That scripting goes from extracting the text in a pane, to sending data back to the controlling terminal, to placing and creating panes based on that text and data. Because the system is entirely composed of text in panes, it allows access and control over everything in the environment.

For example, if our tests are being run in one pane, we could run a script on the output of the command execution. That script would know the directory and project type based on terminal control codes emitted by the shell. From the project type, it’d be able to map stack trace lines in a test failure to source files in the directory. It could then open an editor pane for each of the top three stack frames, showing the context of the failure through the stack.

Bring your workbench to the execution environment #

Because it’s been around since the early days, text as a medium works as a lowest common denominator of execution environments. Whether we’re working on our local laptop, on a server through SSH, in a Docker container, or in a Docker container on a server through Mosh over Tailscale, all the text tools run equally well. An iPad with an external keyboard can be as effective as a laptop to develop remotely.

If you define your workbench and all its tools with Home Manager in Nix you can package the tools for an arbitrary instruction set in an arbitrary format. Compile them for Arm processors as a Docker layer and place that on top of the container you want to run. Or SCP the tools and their full dependencies to anything you can SSH into.

By being pure text, there are far fewer restrictions on where we can run our tools. That lets us run them in the most convenient place for the project instead of contorting the project to run alongside the tools.

Blit when better #

While text can be pushed surprisingly far in conveying information, there are things that are clearer as an image. If we want to display an image from our workbench, modern terminals enable that. Because the data is being transmitted through the terminal stream, it doesn’t matter what we have between our local environment and where the image data lives: as long as we can get text through, we can get the image data through.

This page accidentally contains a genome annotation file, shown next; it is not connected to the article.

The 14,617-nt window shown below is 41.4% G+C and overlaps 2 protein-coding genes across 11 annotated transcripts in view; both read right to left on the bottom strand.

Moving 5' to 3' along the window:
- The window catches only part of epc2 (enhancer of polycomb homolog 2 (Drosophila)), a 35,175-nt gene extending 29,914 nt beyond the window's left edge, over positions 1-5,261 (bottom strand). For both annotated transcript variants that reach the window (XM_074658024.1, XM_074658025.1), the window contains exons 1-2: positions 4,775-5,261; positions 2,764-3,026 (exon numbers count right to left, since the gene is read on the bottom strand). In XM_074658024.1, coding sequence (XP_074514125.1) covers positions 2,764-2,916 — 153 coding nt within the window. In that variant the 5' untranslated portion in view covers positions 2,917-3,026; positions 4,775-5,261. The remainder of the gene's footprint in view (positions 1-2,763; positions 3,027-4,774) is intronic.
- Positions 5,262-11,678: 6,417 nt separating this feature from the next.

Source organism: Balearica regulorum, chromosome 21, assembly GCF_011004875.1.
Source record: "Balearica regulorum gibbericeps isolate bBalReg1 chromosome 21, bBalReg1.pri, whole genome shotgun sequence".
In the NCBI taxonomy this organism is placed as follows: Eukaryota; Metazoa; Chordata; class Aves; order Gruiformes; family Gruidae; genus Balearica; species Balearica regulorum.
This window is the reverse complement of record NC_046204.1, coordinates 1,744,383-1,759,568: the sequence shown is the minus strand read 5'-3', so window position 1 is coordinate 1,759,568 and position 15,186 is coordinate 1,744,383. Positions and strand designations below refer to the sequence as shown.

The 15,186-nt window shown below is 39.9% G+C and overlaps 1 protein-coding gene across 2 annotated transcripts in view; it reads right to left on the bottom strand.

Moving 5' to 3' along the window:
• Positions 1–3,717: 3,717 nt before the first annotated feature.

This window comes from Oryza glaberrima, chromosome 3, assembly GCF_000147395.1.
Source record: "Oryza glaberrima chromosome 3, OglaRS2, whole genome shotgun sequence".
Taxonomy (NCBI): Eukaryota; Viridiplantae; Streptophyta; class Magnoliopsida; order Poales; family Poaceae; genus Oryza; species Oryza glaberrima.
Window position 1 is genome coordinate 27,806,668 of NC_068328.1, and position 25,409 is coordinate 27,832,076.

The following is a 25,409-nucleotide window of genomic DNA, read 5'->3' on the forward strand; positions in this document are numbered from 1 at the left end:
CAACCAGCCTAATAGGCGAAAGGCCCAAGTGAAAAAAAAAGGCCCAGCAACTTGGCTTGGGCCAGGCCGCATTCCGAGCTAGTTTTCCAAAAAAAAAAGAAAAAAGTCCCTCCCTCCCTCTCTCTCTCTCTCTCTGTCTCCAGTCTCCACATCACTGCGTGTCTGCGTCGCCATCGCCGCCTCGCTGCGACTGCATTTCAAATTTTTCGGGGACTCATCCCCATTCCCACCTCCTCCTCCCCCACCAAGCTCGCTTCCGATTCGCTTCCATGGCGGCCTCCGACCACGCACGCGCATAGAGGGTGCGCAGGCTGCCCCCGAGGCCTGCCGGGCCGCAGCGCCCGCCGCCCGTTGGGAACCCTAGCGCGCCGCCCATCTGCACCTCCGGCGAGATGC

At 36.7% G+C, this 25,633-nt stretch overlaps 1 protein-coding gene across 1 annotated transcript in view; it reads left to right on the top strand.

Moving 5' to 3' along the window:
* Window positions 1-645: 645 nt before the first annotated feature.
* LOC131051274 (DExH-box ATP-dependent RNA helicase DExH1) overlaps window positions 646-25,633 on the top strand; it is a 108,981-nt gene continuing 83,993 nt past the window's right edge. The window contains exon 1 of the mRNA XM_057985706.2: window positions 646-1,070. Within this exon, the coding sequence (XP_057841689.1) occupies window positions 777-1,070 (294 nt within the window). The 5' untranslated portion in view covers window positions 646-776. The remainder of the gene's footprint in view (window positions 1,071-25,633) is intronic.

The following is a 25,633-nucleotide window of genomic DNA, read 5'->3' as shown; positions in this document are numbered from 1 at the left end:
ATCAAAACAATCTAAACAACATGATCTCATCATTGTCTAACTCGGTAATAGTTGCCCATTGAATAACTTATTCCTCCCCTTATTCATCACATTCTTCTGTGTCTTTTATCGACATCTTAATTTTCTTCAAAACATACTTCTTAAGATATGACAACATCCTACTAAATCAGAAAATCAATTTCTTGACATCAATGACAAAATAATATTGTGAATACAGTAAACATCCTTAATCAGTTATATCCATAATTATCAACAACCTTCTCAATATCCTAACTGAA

This terminal escape hatch works for arbitrary types of data. If the execution environment wants the local environment to open a URL or to transfer a file, it can request that. Drilling through the terminal stream to the local environment allows us to use all the surrounding chrome.

Why not VS Code #

In the latest Stack Overflow developer editor usage survey, almost 75% of developers use VS Code and 81% of them love it. It can do everything described for the workbench above, including bringing the editor to the execution environment.

Given its ubiquity and capabilities and the genuine affection it engenders, why fight the tide of developer tooling to keep antiquated technology? For me, it’s to have a chance of truly owning the tools I use, and through that finding joy in their use.

VS Code’s src directory has over 1 million lines of text in it. That’s just the core editor, not counting the multitude of plugins that make it sing. It’s built on Electron, which pulls in the complexity of the entire browser stack.

By contrast, Helix, my preferred editor has 40 thousand lines of text in its source directories. Kitty, my terminal of choice, has 80 thousand lines of text in its source directory. Their combined 120 thousand lines of text are an order of magnitude less than what’s in VS Code, and probably two orders of magnitude when you include Electron and plugins.

These numbers aren’t meant to be an absolute accounting of the complexity of these projects. Instead I think they serve as a proxy for the ease of making changes and customizations. There’s nothing more personal in development than the environment in which you work. The size of these text tools makes me excited to customize them for my workshop, not daunted.

In this interview, Gary Bernhardt talks about his 15 years of Vim use:

At the beginning of that time, TextMate was just becoming popular. Then it was Sublime Text was cool. Then Atom was cool. Then VS Code was cool. A lot of people switched between two of those, three of those, maybe all four of those, and that whole time I was just getting better and better and better at Vim. And you multiply that out by the length of a career, you use Vim for 40 years - you’re gonna be so good at it by the end, and it’s still gonna be totally relevant.

Helix builds on my own 20 years of Vim use. Kitty builds on my equally long love affair with the command line. Being able to build on them to make an environment that uniquely suits me has me more excited to write code than I’ve been in years.